Transparent Methodology Reveals Larger Than Reported Variations in LGPS Valuations.
In this report, CLERUS, in collaboration with Dr Iain Clacher from Leeds University Business School, sets out a methodology for comparing LPGS valuations on a council-by-council basis using public data and transparent calculations. The use of a standard portfolio-based approach allows stakeholders, including taxpayers, to identify schemes that are being transparent and prudent in their approach to valuation. It also enables the public to compare all schemes on a consistent basis, which has not been possible to date.
We believe that this approach is an improvement to existing proposals and could be implemented in time for the 2016 valuations.
- Overall LGPS deficit does not change materially if the long-run equity risk premium is set at 3% per annum across all 88 local authorities in England and Wales, however, if our analysis is representative across LGPS the funding levels of individual schemes could change significantly:
- -Worcestershire could see improved funding level of 15% (to 84%) / Deficit decrease of £450m
-Berkshire could see reduced funding level of 26% (to 49%) / Deficit increase of £1.1bn
- 1% change in performance assumptions equals a 9% or £35bn change in overall LGPS deficit
- Extension of recovery periods from 2010 to 2013 valuation generated a ‘paper gain’ of £9.2bn
With the 2016 valuation due at the end of March, setting out a transparent methodology allows all stakeholders to make a considered judgement about the assumptions used in past and future valuations and whether they are prudent. This is of particular importance as the forthcoming pooling of LGPS needs clear and comparable data to ensure that potential mergers are going to be effective and deliver value for the taxpayer.
Overall, we find that the aggregate deficit for LGPS does not change materially if the long-run equity risk premium is set at 3% across the board. However, if our analysis is representative for individual schemes, we find that the funding position of a number of authorities could change and in some cases significantly. This information is of particular importance if a local authority with a strong funding position is asked to merge, and therefore in effect subsidise another, where the deficit could be much higher than reported if realistic and consistent assumptions were used.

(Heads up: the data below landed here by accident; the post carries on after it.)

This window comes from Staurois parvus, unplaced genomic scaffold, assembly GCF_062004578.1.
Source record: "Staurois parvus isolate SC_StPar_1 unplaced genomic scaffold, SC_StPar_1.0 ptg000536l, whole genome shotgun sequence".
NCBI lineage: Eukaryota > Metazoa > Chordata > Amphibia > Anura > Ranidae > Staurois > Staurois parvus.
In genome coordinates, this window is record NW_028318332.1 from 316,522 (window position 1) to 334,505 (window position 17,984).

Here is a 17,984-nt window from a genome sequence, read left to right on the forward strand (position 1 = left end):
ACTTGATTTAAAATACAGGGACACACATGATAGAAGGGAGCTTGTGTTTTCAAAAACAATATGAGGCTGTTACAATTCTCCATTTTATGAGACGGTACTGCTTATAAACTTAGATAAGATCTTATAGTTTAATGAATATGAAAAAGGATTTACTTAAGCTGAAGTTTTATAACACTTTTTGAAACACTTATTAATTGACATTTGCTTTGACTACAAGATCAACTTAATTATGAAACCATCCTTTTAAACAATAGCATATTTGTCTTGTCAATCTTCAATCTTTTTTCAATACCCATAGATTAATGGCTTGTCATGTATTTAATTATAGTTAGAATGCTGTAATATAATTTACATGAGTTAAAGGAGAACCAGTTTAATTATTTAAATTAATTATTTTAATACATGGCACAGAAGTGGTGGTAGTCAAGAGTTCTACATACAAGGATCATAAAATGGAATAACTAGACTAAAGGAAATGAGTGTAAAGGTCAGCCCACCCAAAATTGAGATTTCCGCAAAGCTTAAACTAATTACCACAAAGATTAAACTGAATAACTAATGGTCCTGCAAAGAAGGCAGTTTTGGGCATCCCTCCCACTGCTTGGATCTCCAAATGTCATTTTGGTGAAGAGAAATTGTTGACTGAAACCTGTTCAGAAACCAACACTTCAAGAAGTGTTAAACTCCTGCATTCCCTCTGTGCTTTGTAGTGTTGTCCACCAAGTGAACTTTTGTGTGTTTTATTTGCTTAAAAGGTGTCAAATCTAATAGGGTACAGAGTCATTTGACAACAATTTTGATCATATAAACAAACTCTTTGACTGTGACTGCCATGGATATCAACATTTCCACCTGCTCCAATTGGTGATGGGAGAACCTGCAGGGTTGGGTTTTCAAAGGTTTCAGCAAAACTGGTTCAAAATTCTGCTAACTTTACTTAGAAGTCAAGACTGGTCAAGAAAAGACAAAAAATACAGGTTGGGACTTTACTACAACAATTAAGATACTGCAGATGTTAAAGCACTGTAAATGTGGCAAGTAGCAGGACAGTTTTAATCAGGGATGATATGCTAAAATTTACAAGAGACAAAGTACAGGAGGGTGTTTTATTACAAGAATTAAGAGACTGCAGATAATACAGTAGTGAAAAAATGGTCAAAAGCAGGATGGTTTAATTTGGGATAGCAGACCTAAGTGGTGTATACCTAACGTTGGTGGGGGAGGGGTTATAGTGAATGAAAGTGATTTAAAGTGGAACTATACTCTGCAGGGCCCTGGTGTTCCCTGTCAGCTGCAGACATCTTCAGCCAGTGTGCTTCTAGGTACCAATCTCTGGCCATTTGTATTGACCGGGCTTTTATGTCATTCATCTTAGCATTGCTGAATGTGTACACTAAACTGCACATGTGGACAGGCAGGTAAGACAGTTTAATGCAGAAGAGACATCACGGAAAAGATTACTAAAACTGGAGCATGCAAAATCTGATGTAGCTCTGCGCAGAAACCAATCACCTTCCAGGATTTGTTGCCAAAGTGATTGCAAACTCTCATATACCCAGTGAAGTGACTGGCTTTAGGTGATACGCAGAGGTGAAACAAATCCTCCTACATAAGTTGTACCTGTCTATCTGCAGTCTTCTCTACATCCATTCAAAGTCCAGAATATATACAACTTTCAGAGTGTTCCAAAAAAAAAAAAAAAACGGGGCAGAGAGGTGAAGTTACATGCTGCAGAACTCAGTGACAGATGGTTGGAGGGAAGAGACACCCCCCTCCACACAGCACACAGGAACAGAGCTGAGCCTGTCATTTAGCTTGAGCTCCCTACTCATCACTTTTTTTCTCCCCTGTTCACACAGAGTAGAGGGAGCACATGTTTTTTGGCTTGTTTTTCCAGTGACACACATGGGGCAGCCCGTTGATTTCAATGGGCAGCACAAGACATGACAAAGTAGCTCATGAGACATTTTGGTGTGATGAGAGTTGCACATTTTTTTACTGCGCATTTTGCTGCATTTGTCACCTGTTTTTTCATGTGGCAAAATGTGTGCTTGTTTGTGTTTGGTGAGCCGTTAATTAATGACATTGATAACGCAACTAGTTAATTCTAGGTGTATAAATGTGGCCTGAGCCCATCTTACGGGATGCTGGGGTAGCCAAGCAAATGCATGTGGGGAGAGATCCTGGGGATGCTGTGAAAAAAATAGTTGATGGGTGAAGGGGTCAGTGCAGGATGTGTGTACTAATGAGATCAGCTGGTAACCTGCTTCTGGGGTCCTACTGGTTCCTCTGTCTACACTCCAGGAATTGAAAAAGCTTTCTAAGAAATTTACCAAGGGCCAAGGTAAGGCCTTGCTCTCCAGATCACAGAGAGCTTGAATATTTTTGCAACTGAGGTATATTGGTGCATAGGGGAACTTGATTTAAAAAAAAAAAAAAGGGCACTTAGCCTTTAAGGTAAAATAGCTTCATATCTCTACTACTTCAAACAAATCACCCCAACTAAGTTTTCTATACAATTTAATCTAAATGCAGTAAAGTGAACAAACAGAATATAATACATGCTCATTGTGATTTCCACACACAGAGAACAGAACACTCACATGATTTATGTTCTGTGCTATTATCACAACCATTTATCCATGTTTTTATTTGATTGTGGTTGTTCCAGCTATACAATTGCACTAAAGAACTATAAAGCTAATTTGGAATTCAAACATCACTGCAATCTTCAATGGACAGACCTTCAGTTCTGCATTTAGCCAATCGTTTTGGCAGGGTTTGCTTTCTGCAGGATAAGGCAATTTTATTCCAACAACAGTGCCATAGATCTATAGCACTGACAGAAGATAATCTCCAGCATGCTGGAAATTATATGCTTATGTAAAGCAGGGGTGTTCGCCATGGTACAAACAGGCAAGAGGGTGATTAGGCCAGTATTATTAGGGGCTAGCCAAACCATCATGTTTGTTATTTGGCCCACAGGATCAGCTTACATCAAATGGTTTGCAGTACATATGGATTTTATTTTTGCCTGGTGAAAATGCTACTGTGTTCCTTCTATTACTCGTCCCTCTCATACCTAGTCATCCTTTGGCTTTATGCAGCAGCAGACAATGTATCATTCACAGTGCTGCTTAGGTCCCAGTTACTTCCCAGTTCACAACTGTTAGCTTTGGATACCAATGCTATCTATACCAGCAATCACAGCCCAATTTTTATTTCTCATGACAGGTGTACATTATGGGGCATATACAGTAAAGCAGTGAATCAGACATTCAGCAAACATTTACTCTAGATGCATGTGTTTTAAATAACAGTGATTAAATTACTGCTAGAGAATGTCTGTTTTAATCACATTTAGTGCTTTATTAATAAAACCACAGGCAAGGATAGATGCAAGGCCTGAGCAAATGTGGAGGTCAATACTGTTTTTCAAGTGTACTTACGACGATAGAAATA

TABLE 1: Impact on overall funding levels from applying uniform return assumptions
The recommendation of this report are:
- LGPS valuations should be made comparable and shown for a range of similar performance assumptions so that stakeholders can assess the funding risk for different scenarios.
- A transparent portfolio-based valuation approach should be used where the discount rate is a function of the riskiness of the portfolio.
- Excess performance assumptions over and above standard long-run risk reward trade-offs should not be allowed as there is no free lunch in financial markets over long time horizons
- A government actuary should decide what performance assumption criteria should be used for all LGPS. We suggest that the values for excess expected return on equities over Gilts be based on 0%, 1%, 2% and 3%.
- The £ and % impact of recovery period extensions should be specified in the valuation report so that stakeholders can evaluate the extent to which each council has sought to improve the funding position from these kind of paper gains.
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